12Who can understand his errors? cleanse thou me from secret faults. 13Keep back thy servant also from presumptuous sins; let them not have dominion over me: then shall I be upright, and I shall be innocent from the great transgression. 14Let the words of my mouth, and the meditation of my heart, be acceptable in thy sight, O Lord, my strength, and my redeemer.
In horse racing, trainers will often place blinders around the horses’ eyes in order to narrow their field of vision. These blinders cut out peripheral vision and focus the animal’s line of sight to a very narrow corridor of information immediately in front of them. The idea is that the horses will not be unduly influenced by anything going on around them, becoming solely focused on the direct path ahead and not distracted by their surroundings.
We, too, can wear blinders at times, especially when it comes to our faults and our wrongdoings. We can block out our mistakes or our failures, and at times believe that they never happened in the first place. These ‘blinders’ can come in all sorts of shapes and sizes, from cultural influences to personality traits to habitual behaviours. Sometimes our blinders can simply be ignorance or misinformation. In whatever way they may form in our lives, the reality is that we all have them, and we all need the Holy Spirit to help us identify them and remove them in order for us to see as God would have us see – full, wide, and conscious to everything happening in our lives.
Psalm 19 is known as a psalm of ascents, a poem sung as worshippers ascended up towards the Temple Mount in Jerusalem during various annual festivals. One of these would have been the New Year festival, and this psalm fits that setting well. It is about praising God for both his creation and the law, and then finishes with confession and some heart commitments for the new year ahead. The confessions in verses 12-13 are powerful – the psalmist asks God to forgive him for two things, for his ‘hidden faults’ and his ‘wilful sins’. In other words, for his blind spots where he commits sin without realising it, and for the times when he commits sins knowingly. Both are sin, and both need confession, and the psalmist humbly asks for his blinders to be removed as God forgives him for his wrongdoings. But he then moves towards petition and commitment for what is ahead – he asks that the words from his mouth and the meditations from his heart would be pleasing to God. That everything external and internal within him would be acceptable to God. As your fast draws towards the end, use your remaining time to deal with any blind spots you might have in your life. We all have them, and because God is all-knowing, he can draw your attention to them and help you deal with them.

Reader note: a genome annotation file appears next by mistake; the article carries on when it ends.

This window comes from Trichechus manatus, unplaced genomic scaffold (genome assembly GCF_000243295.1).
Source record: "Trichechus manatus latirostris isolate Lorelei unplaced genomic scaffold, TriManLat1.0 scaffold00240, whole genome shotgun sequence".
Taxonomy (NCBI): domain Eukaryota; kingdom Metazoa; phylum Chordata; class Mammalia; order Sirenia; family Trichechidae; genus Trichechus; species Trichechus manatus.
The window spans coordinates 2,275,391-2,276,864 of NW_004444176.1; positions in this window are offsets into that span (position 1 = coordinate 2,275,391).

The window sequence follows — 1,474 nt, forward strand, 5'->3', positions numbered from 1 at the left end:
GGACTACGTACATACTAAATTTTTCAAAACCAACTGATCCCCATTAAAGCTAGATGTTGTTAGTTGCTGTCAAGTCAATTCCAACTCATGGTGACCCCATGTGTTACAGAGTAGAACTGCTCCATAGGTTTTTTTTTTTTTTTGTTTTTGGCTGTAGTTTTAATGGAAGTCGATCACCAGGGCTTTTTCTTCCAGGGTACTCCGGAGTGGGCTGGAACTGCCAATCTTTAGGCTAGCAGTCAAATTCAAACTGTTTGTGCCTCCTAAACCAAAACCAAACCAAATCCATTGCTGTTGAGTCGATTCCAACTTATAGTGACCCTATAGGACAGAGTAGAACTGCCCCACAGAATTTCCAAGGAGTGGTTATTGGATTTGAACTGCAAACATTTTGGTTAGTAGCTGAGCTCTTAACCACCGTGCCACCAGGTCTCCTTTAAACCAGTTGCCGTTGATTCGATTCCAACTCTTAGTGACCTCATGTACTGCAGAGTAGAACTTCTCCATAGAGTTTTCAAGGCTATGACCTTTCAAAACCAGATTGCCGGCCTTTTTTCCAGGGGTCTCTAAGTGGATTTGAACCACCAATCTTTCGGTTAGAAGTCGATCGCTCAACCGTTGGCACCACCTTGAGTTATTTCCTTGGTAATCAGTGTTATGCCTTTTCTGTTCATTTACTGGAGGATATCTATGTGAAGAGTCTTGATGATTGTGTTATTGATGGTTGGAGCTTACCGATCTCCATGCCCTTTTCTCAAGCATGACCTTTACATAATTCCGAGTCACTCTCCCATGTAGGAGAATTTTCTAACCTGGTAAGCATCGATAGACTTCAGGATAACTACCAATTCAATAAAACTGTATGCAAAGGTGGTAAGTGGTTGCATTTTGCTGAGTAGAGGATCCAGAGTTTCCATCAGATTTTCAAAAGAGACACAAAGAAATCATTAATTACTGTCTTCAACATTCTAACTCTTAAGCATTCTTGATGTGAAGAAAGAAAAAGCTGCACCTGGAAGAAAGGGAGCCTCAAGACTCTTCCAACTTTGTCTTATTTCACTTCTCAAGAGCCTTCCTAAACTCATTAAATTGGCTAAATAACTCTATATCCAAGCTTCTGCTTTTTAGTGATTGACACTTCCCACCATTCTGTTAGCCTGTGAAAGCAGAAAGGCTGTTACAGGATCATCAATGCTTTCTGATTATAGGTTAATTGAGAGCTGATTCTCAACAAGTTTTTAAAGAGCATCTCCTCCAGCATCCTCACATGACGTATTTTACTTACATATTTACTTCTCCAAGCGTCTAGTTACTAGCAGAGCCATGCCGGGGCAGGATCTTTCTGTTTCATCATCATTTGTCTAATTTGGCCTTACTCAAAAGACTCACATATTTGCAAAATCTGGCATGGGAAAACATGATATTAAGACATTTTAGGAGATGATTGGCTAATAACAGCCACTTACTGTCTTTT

Take time today to quiet your heart before God and ask him to meet you in your ‘hidden faults’ and your ‘wilful sins’. If he leads you towards confession, do so. Then, out of a place of confession, commit afresh your external and internal life to his service and glory.
Father, I know that there are sins I commit that are conscious to me, but I ask you would also reveal my blind spots and those sins I commit that I am unaware of. For both, I ask your forgiveness and grace. Thank you for being so kind and so loving. I am you child, and you are so good to me. May my year be an honour to you. Amen.